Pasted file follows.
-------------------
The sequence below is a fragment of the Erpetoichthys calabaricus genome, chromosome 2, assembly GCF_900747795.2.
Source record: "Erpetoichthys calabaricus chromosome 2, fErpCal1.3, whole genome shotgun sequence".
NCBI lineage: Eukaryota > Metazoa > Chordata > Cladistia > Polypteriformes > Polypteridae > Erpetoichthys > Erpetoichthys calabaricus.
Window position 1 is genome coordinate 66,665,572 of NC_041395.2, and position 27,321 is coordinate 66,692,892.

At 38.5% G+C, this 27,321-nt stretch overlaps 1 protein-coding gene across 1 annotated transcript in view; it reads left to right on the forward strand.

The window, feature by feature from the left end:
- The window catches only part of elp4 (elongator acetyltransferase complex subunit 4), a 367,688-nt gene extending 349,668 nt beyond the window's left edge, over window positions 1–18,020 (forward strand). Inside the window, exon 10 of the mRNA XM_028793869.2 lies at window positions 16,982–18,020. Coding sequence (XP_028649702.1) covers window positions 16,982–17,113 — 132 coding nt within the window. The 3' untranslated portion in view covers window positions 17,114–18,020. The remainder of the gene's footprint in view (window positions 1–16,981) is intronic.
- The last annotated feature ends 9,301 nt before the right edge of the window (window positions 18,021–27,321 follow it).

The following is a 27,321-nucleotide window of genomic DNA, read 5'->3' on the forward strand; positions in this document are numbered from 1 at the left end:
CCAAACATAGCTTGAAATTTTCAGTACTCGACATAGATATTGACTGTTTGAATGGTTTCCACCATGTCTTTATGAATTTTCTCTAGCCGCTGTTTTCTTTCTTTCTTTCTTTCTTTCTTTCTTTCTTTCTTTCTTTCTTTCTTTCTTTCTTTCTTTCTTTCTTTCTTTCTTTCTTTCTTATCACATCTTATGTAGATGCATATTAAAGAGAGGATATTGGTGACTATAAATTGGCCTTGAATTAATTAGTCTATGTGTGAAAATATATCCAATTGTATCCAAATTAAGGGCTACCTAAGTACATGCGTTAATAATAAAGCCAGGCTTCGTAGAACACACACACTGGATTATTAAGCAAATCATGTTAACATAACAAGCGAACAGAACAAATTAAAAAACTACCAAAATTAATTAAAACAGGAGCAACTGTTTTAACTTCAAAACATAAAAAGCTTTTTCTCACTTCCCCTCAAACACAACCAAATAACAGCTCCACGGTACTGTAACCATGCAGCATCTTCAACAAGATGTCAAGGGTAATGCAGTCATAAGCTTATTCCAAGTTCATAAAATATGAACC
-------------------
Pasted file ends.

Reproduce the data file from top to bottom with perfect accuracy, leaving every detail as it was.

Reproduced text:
The sequence below is a fragment of the Erpetoichthys calabaricus genome, chromosome 2, assembly GCF_900747795.2.
Source record: "Erpetoichthys calabaricus chromosome 2, fErpCal1.3, whole genome shotgun sequence".
NCBI lineage: Eukaryota > Metazoa > Chordata > Cladistia > Polypteriformes > Polypteridae > Erpetoichthys > Erpetoichthys calabaricus.
Window position 1 is genome coordinate 66,665,572 of NC_041395.2, and position 27,321 is coordinate 66,692,892.

At 38.5% G+C, this 27,321-nt stretch overlaps 1 protein-coding gene across 1 annotated transcript in view; it reads left to right on the forward strand.

The window, feature by feature from the left end:
- The window catches only part of elp4 (elongator acetyltransferase complex subunit 4), a 367,688-nt gene extending 349,668 nt beyond the window's left edge, over window positions 1–18,020 (forward strand). Inside the window, exon 10 of the mRNA XM_028793869.2 lies at window positions 16,982–18,020. Coding sequence (XP_028649702.1) covers window positions 16,982–17,113 — 132 coding nt within the window. The 3' untranslated portion in view covers window positions 17,114–18,020. The remainder of the gene's footprint in view (window positions 1–16,981) is intronic.
- The last annotated feature ends 9,301 nt before the right edge of the window (window positions 18,021–27,321 follow it).

The following is a 27,321-nucleotide window of genomic DNA, read 5'->3' on the forward strand; positions in this document are numbered from 1 at the left end:
CCAAACATAGCTTGAAATTTTCAGTACTCGACATAGATATTGACTGTTTGAATGGTTTCCACCATGTCTTTATGAATTTTCTCTAGCCGCTGTTTTCTTTCTTTCTTTCTTTCTTTCTTTCTTTCTTTCTTTCTTTCTTTCTTTCTTTCTTTCTTTCTTTCTTTCTTTCTTTCTTTCTTATCACATCTTATGTAGATGCATATTAAAGAGAGGATATTGGTGACTATAAATTGGCCTTGAATTAATTAGTCTATGTGTGAAAATATATCCAATTGTATCCAAATTAAGGGCTACCTAAGTACATGCGTTAATAATAAAGCCAGGCTTCGTAGAACACACACACTGGATTATTAAGCAAATCATGTTAACATAACAAGCGAACAGAACAAATTAAAAAACTACCAAAATTAATTAAAACAGGAGCAACTGTTTTAACTTCAAAACATAAAAAGCTTTTTCTCACTTCCCCTCAAACACAACCAAATAACAGCTCCACGGTACTGTAACCATGCAGCATCTTCAACAAGATGTCAAGGGTAATGCAGTCATAAGCTTATTCCAAGTTCATAAAATATGAACC